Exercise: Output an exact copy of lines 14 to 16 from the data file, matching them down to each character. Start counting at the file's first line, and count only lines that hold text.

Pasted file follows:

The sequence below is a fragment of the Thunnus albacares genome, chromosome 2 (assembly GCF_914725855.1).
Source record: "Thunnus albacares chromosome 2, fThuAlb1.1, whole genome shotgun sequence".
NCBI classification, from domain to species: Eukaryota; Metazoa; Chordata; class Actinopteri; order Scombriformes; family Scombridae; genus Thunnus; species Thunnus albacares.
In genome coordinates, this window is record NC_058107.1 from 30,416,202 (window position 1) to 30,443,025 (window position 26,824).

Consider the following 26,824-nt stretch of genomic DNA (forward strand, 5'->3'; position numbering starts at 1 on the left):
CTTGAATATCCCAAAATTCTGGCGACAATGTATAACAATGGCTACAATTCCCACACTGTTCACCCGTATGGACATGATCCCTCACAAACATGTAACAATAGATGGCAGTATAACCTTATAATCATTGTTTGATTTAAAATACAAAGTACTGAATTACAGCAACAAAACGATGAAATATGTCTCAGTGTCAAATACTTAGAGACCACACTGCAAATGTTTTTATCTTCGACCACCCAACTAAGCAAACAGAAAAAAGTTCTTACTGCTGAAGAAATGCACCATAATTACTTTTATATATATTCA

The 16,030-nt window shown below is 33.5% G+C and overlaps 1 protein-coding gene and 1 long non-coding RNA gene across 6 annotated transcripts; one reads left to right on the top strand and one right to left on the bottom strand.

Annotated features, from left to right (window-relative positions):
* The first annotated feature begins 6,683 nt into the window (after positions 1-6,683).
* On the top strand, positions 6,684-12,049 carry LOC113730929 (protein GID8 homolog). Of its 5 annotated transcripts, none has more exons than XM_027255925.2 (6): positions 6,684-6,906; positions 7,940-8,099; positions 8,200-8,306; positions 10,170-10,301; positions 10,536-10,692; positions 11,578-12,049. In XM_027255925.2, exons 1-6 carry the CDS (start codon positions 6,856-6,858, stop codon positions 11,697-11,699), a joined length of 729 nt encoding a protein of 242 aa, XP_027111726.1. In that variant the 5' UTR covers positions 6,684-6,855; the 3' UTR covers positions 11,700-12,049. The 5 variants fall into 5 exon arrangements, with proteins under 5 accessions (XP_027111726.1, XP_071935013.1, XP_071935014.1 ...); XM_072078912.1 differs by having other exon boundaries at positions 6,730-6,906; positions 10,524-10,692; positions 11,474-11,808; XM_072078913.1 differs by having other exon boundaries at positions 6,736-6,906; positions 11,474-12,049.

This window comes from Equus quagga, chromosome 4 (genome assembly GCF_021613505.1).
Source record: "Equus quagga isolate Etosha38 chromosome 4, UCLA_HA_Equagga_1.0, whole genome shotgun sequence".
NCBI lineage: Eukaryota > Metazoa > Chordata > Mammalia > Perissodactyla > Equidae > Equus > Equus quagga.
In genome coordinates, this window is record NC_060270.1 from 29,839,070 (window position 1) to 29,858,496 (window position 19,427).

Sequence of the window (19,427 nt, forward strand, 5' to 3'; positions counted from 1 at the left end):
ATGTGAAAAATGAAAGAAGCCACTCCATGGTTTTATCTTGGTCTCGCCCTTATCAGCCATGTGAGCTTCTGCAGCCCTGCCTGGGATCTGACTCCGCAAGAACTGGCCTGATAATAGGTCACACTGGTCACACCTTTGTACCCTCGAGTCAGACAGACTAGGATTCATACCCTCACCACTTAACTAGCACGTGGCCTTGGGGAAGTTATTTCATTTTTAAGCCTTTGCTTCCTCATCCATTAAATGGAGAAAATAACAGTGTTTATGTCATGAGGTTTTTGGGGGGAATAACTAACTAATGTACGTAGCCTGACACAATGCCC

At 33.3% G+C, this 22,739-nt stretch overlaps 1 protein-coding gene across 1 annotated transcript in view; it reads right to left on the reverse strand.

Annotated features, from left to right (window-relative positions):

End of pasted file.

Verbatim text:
In genome coordinates, this window is record NC_060270.1 from 29,839,070 (window position 1) to 29,858,496 (window position 19,427).

Sequence of the window (19,427 nt, forward strand, 5' to 3'; positions counted from 1 at the left end):
ATGTGAAAAATGAAAGAAGCCACTCCATGGTTTTATCTTGGTCTCGCCCTTATCAGCCATGTGAGCTTCTGCAGCCCTGCCTGGGATCTGACTCCGCAAGAACTGGCCTGATAATAGGTCACACTGGTCACACCTTTGTACCCTCGAGTCAGACAGACTAGGATTCATACCCTCACCACTTAACTAGCACGTGGCCTTGGGGAAGTTATTTCATTTTTAAGCCTTTGCTTCCTCATCCATTAAATGGAGAAAATAACAGTGTTTATGTCATGAGGTTTTTGGGGGGAATAACTAACTAATGTACGTAGCCTGACACAATGCCC